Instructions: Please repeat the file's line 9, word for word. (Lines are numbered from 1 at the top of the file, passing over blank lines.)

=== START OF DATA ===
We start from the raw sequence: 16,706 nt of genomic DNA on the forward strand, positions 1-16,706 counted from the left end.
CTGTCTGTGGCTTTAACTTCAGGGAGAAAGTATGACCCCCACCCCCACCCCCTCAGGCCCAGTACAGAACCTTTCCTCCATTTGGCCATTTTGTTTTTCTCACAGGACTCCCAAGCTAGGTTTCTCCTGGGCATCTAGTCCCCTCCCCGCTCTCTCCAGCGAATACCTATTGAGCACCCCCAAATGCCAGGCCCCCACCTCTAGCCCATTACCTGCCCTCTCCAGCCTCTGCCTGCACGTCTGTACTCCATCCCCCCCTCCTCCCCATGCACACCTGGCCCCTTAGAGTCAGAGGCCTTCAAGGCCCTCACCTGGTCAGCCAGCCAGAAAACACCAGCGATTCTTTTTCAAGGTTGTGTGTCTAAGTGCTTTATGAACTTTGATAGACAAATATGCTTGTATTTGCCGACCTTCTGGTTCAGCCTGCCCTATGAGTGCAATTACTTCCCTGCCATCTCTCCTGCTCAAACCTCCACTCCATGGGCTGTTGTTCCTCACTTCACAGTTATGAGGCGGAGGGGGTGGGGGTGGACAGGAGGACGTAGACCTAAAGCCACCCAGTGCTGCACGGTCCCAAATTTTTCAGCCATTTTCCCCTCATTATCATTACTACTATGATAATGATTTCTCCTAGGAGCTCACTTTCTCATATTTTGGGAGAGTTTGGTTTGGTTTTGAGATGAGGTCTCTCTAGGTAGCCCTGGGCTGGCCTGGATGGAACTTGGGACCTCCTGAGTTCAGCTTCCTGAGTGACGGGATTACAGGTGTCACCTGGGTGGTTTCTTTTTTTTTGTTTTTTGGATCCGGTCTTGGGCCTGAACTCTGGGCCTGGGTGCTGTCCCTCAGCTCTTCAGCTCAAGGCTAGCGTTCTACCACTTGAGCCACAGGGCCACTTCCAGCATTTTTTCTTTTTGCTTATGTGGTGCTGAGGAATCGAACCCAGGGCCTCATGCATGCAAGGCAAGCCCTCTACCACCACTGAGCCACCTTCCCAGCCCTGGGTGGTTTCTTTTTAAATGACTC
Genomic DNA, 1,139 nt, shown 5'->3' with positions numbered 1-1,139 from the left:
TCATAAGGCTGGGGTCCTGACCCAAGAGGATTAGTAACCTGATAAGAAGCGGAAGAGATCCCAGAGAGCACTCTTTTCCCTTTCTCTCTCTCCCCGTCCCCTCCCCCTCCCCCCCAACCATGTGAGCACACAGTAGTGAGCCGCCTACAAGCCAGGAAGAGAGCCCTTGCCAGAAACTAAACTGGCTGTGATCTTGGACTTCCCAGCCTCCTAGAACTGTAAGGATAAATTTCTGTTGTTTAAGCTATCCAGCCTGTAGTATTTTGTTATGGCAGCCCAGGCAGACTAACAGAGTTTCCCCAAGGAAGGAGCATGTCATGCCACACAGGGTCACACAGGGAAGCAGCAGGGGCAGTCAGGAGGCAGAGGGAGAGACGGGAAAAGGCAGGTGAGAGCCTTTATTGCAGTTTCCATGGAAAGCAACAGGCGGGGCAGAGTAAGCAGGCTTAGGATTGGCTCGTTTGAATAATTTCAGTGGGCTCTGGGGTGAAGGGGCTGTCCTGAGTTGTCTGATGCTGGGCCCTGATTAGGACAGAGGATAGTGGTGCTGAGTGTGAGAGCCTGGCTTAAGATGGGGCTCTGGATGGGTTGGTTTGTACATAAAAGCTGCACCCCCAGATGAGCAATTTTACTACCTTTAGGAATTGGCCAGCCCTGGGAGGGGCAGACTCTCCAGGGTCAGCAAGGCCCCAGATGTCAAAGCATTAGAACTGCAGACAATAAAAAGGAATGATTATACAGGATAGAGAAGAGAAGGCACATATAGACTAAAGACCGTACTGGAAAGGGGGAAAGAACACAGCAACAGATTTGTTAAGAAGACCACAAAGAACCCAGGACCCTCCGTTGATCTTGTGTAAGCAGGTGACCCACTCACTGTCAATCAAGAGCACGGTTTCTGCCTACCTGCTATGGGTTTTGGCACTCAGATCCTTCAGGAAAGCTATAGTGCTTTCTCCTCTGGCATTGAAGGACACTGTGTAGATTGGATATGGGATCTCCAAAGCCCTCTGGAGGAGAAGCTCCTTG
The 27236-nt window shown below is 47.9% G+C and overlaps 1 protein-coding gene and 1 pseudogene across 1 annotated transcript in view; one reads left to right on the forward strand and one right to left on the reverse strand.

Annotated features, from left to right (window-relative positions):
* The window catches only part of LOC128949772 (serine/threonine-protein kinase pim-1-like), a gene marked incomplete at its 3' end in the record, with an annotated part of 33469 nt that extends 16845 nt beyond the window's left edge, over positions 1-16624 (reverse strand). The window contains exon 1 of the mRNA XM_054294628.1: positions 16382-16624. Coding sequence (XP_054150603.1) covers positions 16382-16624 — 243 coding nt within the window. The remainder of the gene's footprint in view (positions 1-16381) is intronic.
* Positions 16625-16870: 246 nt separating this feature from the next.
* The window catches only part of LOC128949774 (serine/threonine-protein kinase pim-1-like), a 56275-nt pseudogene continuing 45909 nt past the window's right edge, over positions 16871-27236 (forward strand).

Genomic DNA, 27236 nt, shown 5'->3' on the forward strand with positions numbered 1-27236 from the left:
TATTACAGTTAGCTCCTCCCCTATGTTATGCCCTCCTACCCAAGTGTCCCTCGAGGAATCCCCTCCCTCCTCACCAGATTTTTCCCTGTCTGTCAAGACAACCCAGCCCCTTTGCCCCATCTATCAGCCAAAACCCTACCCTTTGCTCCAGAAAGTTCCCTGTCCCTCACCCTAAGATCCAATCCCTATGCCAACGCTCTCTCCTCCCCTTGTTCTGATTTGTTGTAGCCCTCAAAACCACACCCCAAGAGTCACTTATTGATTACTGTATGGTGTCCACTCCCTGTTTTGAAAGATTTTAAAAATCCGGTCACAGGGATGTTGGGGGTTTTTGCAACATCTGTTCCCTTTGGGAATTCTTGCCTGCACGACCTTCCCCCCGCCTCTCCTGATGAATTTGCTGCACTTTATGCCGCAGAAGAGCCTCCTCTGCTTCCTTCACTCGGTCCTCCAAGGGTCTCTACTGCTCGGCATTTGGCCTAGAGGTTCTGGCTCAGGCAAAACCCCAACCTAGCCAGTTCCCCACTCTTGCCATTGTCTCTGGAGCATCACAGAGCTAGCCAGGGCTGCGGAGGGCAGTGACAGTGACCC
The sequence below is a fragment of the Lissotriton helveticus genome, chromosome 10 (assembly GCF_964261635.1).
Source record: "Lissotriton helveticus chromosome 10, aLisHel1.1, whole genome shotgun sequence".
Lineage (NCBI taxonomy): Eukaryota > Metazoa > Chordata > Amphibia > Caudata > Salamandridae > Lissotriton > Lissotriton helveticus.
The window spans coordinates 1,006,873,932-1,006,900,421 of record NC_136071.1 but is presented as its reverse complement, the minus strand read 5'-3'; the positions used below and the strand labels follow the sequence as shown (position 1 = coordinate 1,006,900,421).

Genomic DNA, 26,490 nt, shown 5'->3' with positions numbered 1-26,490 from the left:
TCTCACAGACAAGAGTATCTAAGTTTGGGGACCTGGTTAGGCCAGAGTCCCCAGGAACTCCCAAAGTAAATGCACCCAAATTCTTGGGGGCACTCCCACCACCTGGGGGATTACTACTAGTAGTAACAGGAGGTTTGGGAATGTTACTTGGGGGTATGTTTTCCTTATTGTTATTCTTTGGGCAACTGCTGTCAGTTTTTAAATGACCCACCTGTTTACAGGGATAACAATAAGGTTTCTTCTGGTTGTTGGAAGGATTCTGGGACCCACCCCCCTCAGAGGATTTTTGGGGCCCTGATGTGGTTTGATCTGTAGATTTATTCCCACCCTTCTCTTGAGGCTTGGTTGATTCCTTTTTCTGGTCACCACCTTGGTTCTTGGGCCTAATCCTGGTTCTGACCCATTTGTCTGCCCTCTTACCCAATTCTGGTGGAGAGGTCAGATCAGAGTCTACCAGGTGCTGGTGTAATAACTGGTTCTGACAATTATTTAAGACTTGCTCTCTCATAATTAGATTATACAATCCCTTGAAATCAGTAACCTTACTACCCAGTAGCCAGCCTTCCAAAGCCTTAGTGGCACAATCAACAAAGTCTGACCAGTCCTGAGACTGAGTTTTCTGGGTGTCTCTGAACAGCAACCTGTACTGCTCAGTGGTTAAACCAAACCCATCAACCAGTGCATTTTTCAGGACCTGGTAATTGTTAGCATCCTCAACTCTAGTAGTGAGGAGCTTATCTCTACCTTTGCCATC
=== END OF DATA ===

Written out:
* The window catches only part of LOC128949774 (serine/threonine-protein kinase pim-1-like), a 56275-nt pseudogene continuing 45909 nt past the window's right edge, over positions 16871-27236 (forward strand).